Zooming on dynamics of marine microbial communities in the phycosphere of Akashiwo sanguinea (Dinophyta) blooms SCIE SCOPUS

Cited 1 time in WEB OF SCIENCE Cited 1 time in Scopus
Title
Zooming on dynamics of marine microbial communities in the phycosphere of Akashiwo sanguinea (Dinophyta) blooms
Author(s)
Kang, Junsu; Park, Joon Sang; Jung, Seung Won; Kim, Hyun-Jung; Joo, Hyoung Min; Kang, Donhyug; Seo, Hyojeong; Kim, Sunju; Jang, Min-Chul; Lee, Kyun-Woo; Jin Oh, Seok; Lee, Sukchan; Lee, Taek-Kyun
KIOST Author(s)
null강준수Park, Joon Sang(박준상)Jung, Seung Won(정승원)Kim, Hyun Jung(김현정)Kang, Don Hyug(강돈혁)Lee, Kyun Woo(이균우)Lee, Taek Kyun(이택견)
Alternative Author(s)
강준수; 박준상; 정승원; 김현정; 강돈혁; 장민철; 이균우; 이택견
Publication Year
2021-01
Abstract
Characterizing ecological relationships between viruses, bacteria and phytoplankton in the ocean is critical to understanding the ecosystem; however, these relationships are infrequently investigated together. To understand the dynamics of microbial communities and environmental factors in harmful algal blooms (HABs), we examined the environmental factors and microbial communities during Akashiwo sanguinea HABs in the Jangmok coastal waters of South Korea by metagenomics. Specific bacterial species showed complex synergistic and antagonistic relationships with the A. sanguinea bloom. The endoparasitic dinoflagellate Amoebophrya sp. 1 controlled the bloom dynamics and correlated with HAB decline. Among nucleocytoplasmic large DNA viruses (NCLDVs), two Pandoraviruses and six Phycodnaviruses were strongly and positively correlated with the HABs. Operational taxonomic units of microbial communities and environmental factors associated with A. sanguinea were visualized by network analysis: A. sanguinea-Amoebophrya sp. 1 (r = .59, time lag: 2 days) and A. sanguinea-Ectocarpus siliculosus virus 1 in Phycodnaviridae (0.50, 4 days) relationships showed close associations. The relationship between A. sanguinea and dissolved inorganic phosphorus relationship also showed a very close correlation (0.74, 0 day). Microbial communities and the environment changed dynamically during the A. sanguinea bloom, and the rapid turnover of microorganisms responded to ecological interactions. A. sanguinea bloom dramatically changes the environments by exuding dissolved carbohydrates via autotrophic processes, followed by changes in microbial communities involving host-specific viruses, bacteria and parasitoids. Thus, the microbial communities in HAB are composed of various organisms that interact in a complex manner.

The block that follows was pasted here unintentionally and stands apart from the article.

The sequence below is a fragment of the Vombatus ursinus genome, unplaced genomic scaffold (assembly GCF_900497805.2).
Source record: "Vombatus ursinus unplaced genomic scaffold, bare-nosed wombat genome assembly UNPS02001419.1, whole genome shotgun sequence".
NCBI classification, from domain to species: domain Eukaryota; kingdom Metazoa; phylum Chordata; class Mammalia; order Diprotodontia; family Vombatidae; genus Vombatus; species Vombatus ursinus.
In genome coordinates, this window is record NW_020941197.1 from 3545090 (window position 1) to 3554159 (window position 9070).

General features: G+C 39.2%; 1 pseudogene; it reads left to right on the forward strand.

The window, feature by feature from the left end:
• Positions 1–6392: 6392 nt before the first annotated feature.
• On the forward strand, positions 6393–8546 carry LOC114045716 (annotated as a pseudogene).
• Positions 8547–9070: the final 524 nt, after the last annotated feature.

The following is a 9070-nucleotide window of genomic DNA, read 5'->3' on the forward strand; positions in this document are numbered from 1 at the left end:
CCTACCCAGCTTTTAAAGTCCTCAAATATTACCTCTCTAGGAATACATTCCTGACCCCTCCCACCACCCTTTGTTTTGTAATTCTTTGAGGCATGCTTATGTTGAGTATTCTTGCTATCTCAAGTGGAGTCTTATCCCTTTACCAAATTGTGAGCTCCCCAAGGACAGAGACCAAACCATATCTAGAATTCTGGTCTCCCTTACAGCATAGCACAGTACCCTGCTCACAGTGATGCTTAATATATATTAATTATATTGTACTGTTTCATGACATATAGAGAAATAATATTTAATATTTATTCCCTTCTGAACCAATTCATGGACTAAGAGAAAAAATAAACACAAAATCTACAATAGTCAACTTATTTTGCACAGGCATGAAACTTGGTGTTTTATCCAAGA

ISSN
0962-1083
URI
https://sciwatch.kiost.ac.kr/handle/2020.kiost/41373
DOI
10.1111/mec.15714
Bibliographic Citation
MOLECULAR ECOLOGY, v.30, no.1, pp.207 - 221, 2021
Publisher
WILEY
Type
Article
Language
English
Document Type
Article; Early Access
Publisher
WILEY
Related Researcher
Research Interests

Marine biology,Taxonomy,Diatom,해양생물학,생물분류학,규조류

Files in This Item:
There are no files associated with this item.

qrcode

Items in ScienceWatch@KIOST are protected by copyright, with all rights reserved, unless otherwise indicated.

Browse